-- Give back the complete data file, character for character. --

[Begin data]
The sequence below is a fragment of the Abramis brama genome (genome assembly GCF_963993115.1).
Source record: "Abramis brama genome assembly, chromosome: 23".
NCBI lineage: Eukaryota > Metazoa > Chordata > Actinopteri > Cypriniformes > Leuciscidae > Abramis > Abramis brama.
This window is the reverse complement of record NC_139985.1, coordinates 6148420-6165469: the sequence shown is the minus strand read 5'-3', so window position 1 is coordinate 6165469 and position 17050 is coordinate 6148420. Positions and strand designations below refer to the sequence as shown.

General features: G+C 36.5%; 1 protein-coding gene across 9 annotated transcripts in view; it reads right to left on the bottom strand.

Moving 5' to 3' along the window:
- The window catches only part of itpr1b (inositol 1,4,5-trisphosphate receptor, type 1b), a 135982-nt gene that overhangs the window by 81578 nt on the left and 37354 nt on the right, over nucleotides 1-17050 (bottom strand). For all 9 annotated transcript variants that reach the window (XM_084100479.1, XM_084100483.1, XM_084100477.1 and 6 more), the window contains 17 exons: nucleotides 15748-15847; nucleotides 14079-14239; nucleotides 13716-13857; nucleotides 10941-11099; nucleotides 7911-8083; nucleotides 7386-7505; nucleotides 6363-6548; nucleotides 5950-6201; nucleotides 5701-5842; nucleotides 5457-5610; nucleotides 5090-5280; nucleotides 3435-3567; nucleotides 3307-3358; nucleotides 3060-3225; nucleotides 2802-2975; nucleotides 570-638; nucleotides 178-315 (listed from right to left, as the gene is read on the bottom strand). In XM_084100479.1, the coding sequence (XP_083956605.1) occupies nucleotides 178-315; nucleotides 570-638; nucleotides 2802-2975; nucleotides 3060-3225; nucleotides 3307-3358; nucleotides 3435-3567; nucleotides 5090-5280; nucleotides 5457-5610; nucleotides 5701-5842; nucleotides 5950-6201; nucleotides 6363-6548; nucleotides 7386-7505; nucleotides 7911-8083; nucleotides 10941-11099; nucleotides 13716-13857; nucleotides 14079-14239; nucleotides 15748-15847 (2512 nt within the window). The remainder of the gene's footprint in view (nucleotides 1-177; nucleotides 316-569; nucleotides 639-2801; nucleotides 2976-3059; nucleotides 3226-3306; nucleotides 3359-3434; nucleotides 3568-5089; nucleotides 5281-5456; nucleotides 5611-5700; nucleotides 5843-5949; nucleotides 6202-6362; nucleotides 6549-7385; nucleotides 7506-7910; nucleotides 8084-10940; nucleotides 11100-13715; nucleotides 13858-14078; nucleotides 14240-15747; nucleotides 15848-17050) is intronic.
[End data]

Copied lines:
The sequence below is a fragment of the Abramis brama genome (genome assembly GCF_963993115.1).
Source record: "Abramis brama genome assembly, chromosome: 23".
NCBI lineage: Eukaryota > Metazoa > Chordata > Actinopteri > Cypriniformes > Leuciscidae > Abramis > Abramis brama.
This window is the reverse complement of record NC_139985.1, coordinates 6148420-6165469: the sequence shown is the minus strand read 5'-3', so window position 1 is coordinate 6165469 and position 17050 is coordinate 6148420. Positions and strand designations below refer to the sequence as shown.

General features: G+C 36.5%; 1 protein-coding gene across 9 annotated transcripts in view; it reads right to left on the bottom strand.

Moving 5' to 3' along the window:
- The window catches only part of itpr1b (inositol 1,4,5-trisphosphate receptor, type 1b), a 135982-nt gene that overhangs the window by 81578 nt on the left and 37354 nt on the right, over nucleotides 1-17050 (bottom strand). For all 9 annotated transcript variants that reach the window (XM_084100479.1, XM_084100483.1, XM_084100477.1 and 6 more), the window contains 17 exons: nucleotides 15748-15847; nucleotides 14079-14239; nucleotides 13716-13857; nucleotides 10941-11099; nucleotides 7911-8083; nucleotides 7386-7505; nucleotides 6363-6548; nucleotides 5950-6201; nucleotides 5701-5842; nucleotides 5457-5610; nucleotides 5090-5280; nucleotides 3435-3567; nucleotides 3307-3358; nucleotides 3060-3225; nucleotides 2802-2975; nucleotides 570-638; nucleotides 178-315 (listed from right to left, as the gene is read on the bottom strand). In XM_084100479.1, the coding sequence (XP_083956605.1) occupies nucleotides 178-315; nucleotides 570-638; nucleotides 2802-2975; nucleotides 3060-3225; nucleotides 3307-3358; nucleotides 3435-3567; nucleotides 5090-5280; nucleotides 5457-5610; nucleotides 5701-5842; nucleotides 5950-6201; nucleotides 6363-6548; nucleotides 7386-7505; nucleotides 7911-8083; nucleotides 10941-11099; nucleotides 13716-13857; nucleotides 14079-14239; nucleotides 15748-15847 (2512 nt within the window). The remainder of the gene's footprint in view (nucleotides 1-177; nucleotides 316-569; nucleotides 639-2801; nucleotides 2976-3059; nucleotides 3226-3306; nucleotides 3359-3434; nucleotides 3568-5089; nucleotides 5281-5456; nucleotides 5611-5700; nucleotides 5843-5949; nucleotides 6202-6362; nucleotides 6549-7385; nucleotides 7506-7910; nucleotides 8084-10940; nucleotides 11100-13715; nucleotides 13858-14078; nucleotides 14240-15747; nucleotides 15848-17050) is intronic.